Defining what or who is working class is almost impossible. In the past it meant someone in manual labour or someone who worked in a factory or mill or mine. So many of those jobs have disappeared and the title ‘working class’ means something different to different people.   By asking for memoir we have decided to let the writer decide. You can’t write about being working class if you’ve never been there. There are two academic essays that contextualise working class writing and writers and the issues that they face in publishing and there is I think only one poem by Tony Walsh. I’m writing flash fiction and I think Malorie Blackman is also writing a short piece.

We’ve put a call out to London writers to apply for this great opportunity. What words of encouragement do you have for anybody thinking of applying?

Your voice matters. Every writer deserves to have the opportunity of being taken seriously, deserves to have the same chance as anyone else of being published. In the end it should be the quality of the work that matters not the background of the writer. So do your best work, edit your stuff until it shines and send it in.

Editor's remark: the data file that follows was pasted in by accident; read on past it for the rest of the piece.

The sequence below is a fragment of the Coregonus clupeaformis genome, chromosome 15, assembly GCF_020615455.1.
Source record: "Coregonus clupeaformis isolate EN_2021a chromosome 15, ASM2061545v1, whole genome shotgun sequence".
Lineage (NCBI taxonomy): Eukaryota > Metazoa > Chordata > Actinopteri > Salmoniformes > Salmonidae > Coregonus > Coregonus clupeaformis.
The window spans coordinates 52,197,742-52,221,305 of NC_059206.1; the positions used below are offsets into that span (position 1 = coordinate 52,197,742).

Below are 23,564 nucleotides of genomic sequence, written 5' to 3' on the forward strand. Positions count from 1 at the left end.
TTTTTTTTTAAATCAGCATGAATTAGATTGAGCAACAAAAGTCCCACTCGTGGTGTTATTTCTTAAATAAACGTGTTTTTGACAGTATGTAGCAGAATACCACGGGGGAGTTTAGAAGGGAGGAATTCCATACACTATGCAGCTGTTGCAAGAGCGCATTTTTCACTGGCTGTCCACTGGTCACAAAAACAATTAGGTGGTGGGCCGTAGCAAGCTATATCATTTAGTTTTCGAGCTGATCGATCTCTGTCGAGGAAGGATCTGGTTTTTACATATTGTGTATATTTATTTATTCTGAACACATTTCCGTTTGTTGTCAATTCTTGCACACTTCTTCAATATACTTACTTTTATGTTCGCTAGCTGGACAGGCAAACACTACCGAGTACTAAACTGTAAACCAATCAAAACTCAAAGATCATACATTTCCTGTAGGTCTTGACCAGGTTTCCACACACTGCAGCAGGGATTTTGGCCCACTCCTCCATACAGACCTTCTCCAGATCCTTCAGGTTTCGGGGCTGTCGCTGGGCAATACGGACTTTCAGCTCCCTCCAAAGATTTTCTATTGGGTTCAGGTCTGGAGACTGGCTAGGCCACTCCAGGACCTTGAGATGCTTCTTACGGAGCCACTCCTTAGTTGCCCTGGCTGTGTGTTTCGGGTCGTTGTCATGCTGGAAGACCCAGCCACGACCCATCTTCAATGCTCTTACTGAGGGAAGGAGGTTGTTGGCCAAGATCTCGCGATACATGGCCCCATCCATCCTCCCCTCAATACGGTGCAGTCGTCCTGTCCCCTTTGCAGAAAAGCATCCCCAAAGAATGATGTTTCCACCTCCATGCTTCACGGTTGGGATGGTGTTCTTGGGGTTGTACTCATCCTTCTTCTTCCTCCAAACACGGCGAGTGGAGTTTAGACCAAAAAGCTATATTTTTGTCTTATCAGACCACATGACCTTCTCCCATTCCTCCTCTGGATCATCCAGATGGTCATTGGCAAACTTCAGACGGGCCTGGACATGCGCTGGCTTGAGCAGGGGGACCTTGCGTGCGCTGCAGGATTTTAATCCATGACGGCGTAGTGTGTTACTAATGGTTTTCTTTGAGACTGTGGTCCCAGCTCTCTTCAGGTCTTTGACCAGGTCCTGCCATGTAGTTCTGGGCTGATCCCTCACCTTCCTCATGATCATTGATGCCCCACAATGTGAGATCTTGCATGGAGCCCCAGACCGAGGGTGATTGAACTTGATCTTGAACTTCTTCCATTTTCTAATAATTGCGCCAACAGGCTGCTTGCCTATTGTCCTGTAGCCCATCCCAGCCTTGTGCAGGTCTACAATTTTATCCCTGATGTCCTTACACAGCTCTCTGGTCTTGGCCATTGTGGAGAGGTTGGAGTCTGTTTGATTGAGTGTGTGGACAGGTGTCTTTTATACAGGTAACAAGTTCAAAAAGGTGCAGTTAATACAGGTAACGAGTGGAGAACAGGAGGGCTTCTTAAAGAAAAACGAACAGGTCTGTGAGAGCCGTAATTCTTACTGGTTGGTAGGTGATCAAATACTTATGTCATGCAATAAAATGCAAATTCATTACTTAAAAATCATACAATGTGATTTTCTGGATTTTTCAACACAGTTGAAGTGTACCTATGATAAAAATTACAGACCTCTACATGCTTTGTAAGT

More than an opportunity for writers, this collection will also definitely inspire readers from working-class backgrounds – what is the ultimate aim that you wish to achieve from this book going out into world?

That one day we won’t need to have books like this. That one day, the issue of class (or any other issue of equality) won’t matter because we will all have our work judged on its merits, on whether it is good writing and only on that because all the other things that get in our way like geography, gatekeepers, industry contacts, money for courses, prejudice and stereotyping will have been done away with. Of course, that’s massively ambitious and a long way off. For now, I’ll settle for it being the first in a long line of books that celebrate working class writers and their unstoppable talent.

London writers – the deadline for you to apply for ‘Common People’ is 12 noon on Friday 2 March 2018. More details here